The biggest vote a legislator takes in control: Pelosi vs. Hastert. Pat Murphy vs. Christopher Rants. Which is why despite similar scores from the interest groups Boswell should be re-elected (one LAST time) and Leach should not. And I'd rather have Chet Culver signing what Mike Gronstal passes than have Jim Nussle vetoing it.

    Who Cares?

    Who Cares?

    The Register left the question mark out of the headline.

    It's not the Who playing in Des Moines tonight. Not as long as The Ox and Moonie are still dead. I saw 3/4 of the Who. On their "farewell" tour. 24 years ago.

    Tne I saw them AGAIN on ANOTHER "farewell" tour. 17 years ago.

    When DID the Who jump the shark?

  • When Keith Moon died?
  • The 1982 farewell tour, one of the first big corporate sponsorship gigs ("Schlitz Rocks America")? While Townsend was simultaneously touting his alcoholoism recovery?
    It may not be a graceful way to end the Who's career, but it's hard to imagine a better testament to why it was time for the band to come to an end.

  • The SECOND farewell tour in 1989? With Pete windmilling on ACOUSTIC guitar?
    Bloated with horns, backing vocals, keyboards, and extra guitarists -- it sounds like a house band for a talk show, while the Who at its prime sounded like a small army on the rampage.

  • Tommy on Broadway? Tommy the movie? Symphonic Tommy?
  • "Hope I die before I get old" at 40? 50?? 60?!?
  • "Bargain," "Love Reign O'er Me" and the Tommy Overture in ads?
  • "Isn't that the guys who do the CSI song?"

    No, my vote for All Time Worst Who Moment was when John Entwistle died and Pete and Roger continued with the tour - FIVE DAYS LATER. The Who Sell Out, indeed.

    The sad thing is the music, at its best, kicks the ass of the overrated Doors. I mean, it wouldn't matter if I didn't CARE so much. Pete Townsend on a good day - and he had a lot of good days - was in a league with Dylan, Jagger-Richards, and Lennon-McCartney. They, too, have had some lame senior moments (save, sadly for Lennon) but none seem to have crashed and burned as badly as the Who.

    Save the money ($48 - $178!) on the ticket. Buy or download Meaty Beaty Big And Bouncy (the best of the bajillion greatest hits sets), Who's Next and Quadrophenia. Maybe Tommy too.
  • Monday, September 25, 2006

    Just Ignore It

    Just Ignore It

    A letter signed by Senate co-leaders Mike Gronstal, D-Council Bluffs, and Mary Lundby, R-Marion, calls for a vote on anti-bullying legislation next session. A bill proposing the reforms has circulated for three years but failed to clear both houses of the Legislature, despite bipartisan support.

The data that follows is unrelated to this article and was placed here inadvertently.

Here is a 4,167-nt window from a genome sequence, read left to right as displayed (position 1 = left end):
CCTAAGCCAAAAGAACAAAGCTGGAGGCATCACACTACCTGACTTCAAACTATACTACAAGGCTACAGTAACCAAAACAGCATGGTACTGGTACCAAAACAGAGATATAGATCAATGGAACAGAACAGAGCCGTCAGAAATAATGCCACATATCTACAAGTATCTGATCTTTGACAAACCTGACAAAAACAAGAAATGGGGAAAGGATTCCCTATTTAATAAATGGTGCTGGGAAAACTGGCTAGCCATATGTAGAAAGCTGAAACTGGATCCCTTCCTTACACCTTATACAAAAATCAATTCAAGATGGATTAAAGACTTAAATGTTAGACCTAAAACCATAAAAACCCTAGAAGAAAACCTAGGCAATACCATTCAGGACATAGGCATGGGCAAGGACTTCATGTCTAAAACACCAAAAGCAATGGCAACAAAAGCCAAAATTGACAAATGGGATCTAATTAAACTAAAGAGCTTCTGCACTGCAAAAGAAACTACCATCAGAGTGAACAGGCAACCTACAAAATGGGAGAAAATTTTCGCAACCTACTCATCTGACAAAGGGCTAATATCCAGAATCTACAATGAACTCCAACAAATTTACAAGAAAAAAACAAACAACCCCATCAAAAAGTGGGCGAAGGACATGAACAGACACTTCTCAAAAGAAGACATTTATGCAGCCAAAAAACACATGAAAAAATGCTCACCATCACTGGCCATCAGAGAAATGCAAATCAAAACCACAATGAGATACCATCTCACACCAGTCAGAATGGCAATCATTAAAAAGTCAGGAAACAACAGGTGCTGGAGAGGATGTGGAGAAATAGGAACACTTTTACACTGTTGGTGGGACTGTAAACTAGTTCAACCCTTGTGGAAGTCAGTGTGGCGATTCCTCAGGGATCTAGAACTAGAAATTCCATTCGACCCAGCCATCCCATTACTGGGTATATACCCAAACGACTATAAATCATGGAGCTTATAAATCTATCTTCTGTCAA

Back in my day they told me “just ignore it.” Over and over and over again.

    I was surprised a couple weeks back when Tom Vilsack spoke of being bullied in school, of the need for this bill. He didn’t offer details of his hurt, but there was an odd catch in his voice.

    I’m going to fill in the gaps as much as I can make myself.

    I was young for my grade, had no athletic or social skills, geeky interests back before geeks embraced the word and made it cool.

    I walked home each night to taunts and often in tears, and escaped to the Starship Enterprise. Then I'd wander around the woods behind my house alone, losing myself in fantasies. Often I wished Scotty would just beam me up, to that imaginary world that seemed so much better than junior high, where people were accepted as they were.

    Just ignore it.

    “Name-calling and bullying have very serious consequences.” said Brad Clark, executive director of the Gay Lesbian Bisexual Transgender Youth in Iowa Schools Task Force.

    According to the anti-bullying letter, 83.3 percent of gay and lesbian students in Iowa are verbally harassed...

    I still remember the specific nicknames – those I can’t make myself say. I still remember the Beavis and Butthead age when “gay” was the catchall derogatory term, when “faggot” was the ultimate putdown. Still is for an adolescent male. And sometimes I got so angry, so hurt, that I lashed out with my screaming unchanged voice, my skinny toothpick arms, my laughable little fists, wanting desperately to do SOMETHING, to have someone do something, to make it stop. That just made it more fun to pick on me.

    Make it stop… make it stop!

    Just ignore it.

    ...and 33.6 percent are physically abused.

    And then I was the one who got in trouble, from the teachers or worse yet from my peers. More than once that landed me in the garbage. Literally. I was gang-banged in dodge ball, I was tackled with cigarettes shoved in my mouth.

    In seventh grade, I was afraid to go to my locker so I carried my mountain of books and messy papers around all day. They were heavy and my arms were tiny. I had to set them down once in a while.

    One day, a guy pissed on them.

    Try to forget this,
    try to erase this
    from the blackboard...
    - Pearl Jam